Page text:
Volume 19 Issue 54 | May 25 -31, 2007

Gustavo Archilla, 91, and Elmer Lokkins, 88, who fell in love in 1945, joined a gay marriage march in Cadman Plaza Saturday. Demonstrators had marched over the Brooklyn Bridge. “After 62 years, it’s wonderful to have a partner who gives you a kiss every time he walks by you,” Archilla said.

1,000 march for gay marriage in Lower Manhattan

By Paul Schindler

A dire weekend weather forecast that revived memories of last year when heavy downpours drenched roughly 1,000 participants made the 2007 Wedding March this past Saturday the smallest in the event’s four-year history.

No more than 200 turned out May 19 for the annual grassroots organized by Marriage Equality New York, which this year began with a rally in Foley Square that was followed by a brisk, at times wet trudge over the Brooklyn Bridge to Cadman Plaza near Borough Hall.

Those who turned out were fortified not only by small umbrellas arrayed in the six colors of the rainbow, by which marcher organized themselves, but more importantly by the encouraging words from the two legislators carrying Governor Eliot Spitzer’s marriage equality bill in Albany — Assemblymember Daniel O’Donnell and Senator Tom Duane, both gay Manhattan Democrats.

O’Donnell, who represents the Upper West Side, told the crowd that in the weeks since he assumed sponsorship of the bill the governor announced at the end of April, he had identified 52 colleagues willing to sign on as co-sponsors and another 20 or so who are prepared to vote aye when the measure comes to the floor. In the 150-member chamber, 76 votes are needed for passage. (On Wednesday, an O’Donnell spokesperson said the total number of sponsors had risen this week to 55, with as many as 78 expressing willingness to support the bill in a floor vote.)

In the immediate wake of Spitzer’s introduction of the bill, O’Donnell said that the biggest misconception he must overcome among his colleagues is the fear that marriage equality would compel communities of faith to perform wedding ceremonies against their will. He closed his relatively brief remarks in Foley Square Saturday by quoting Thomas Jefferson, with an observation that examined the church-state separation issue from precisely the opposite perspective: “Our civil liberties have no dependence on religious opinion.”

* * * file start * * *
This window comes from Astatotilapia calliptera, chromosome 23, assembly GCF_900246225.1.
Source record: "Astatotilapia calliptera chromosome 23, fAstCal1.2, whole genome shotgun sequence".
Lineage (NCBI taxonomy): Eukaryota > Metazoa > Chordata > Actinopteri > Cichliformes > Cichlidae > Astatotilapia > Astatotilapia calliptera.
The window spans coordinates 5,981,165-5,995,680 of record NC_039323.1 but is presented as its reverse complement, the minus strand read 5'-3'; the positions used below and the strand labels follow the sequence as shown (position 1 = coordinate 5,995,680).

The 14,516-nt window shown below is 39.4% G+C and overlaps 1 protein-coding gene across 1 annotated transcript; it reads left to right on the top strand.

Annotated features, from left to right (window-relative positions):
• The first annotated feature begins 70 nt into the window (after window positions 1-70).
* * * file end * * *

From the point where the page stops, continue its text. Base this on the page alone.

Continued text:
Across the East River, in Cadman Plaza, O’Donnell’s Downtown Senate counterpart, Duane, didn’t wade into the numbers game, instead choosing the part of cheerleader.

“I believe in the marriage vernacular,” he told a crowd that had dissipated after 45 minutes of a chilly, damp trek. “It’s raining. We’re having good luck and we’re having good luck in the Legislature… We’re going to have marriage in New York State very, very, very, very, very soon.”

It’s probably not a coincidence that it was O’Donnell and not Duane who was engaged in handicapping his colleagues’ likely intentions. With the Senate in Republican hands, even by the slimmest of margins, no vote on marriage equality is in the offing there, at least for this session. In contrast, there is a very good chance that the Assembly could vote before the June 21 recess, and O’Donnell’s job between now and then is to convince his Democratic colleagues, who number a lopsided 108 out of 150 total, that he has built a sufficiently cushy majority to put his party’s caucus behind it by bringing it to the floor.

For some grassroots activists on hand Saturday action cannot come fast enough.

Gustavo Archilla was heading home from voice lessons at Carnegie Hall when he met his lover Elmer Lokkins in Columbus Circle. The year was 1945, and Archilla, a native of Puerto Rico by then living in New York, worked in what was at that time a thriving shipping industry here. Lokkins, raised in Sunnyside, Washington, had just come out of the service, where he had spent time in the Philippines, New Guinea, and Australia, and was in New York hoping to gain late admission to Columbia University. He was listening to a man giving a speech in Columbus Circle when he was approached by someone whom he immediately came to think of as his “beautiful Spanish don.”

The couple has been together for the more than six decades since — Archilla is 91 and Lokkins turned 88 on Sunday — and today live in their home of the past half-century in Morningside Gardens near Columbia. For most of that life together, legal marriage was probably not conceivable, and in its place they enjoyed a full life, the support and love of family and friends, and most importantly, each other.

“After 62 years, it’s wonderful to have a partner who gives you a kiss every time he walks by you,” Archilla said with evident emotion about Lokkins on Saturday.

Still, the world keeps changing and in 2003 Canada brought something new into their life. They married across the bridge in Niagara Falls that year.

Speaking to the audience in Cadman Plaza on Saturday, Archilla said, “Canada made it possible for us. I hope everywhere else it will soon be possible. Maybe while we are still alive, though there is not much time left.”

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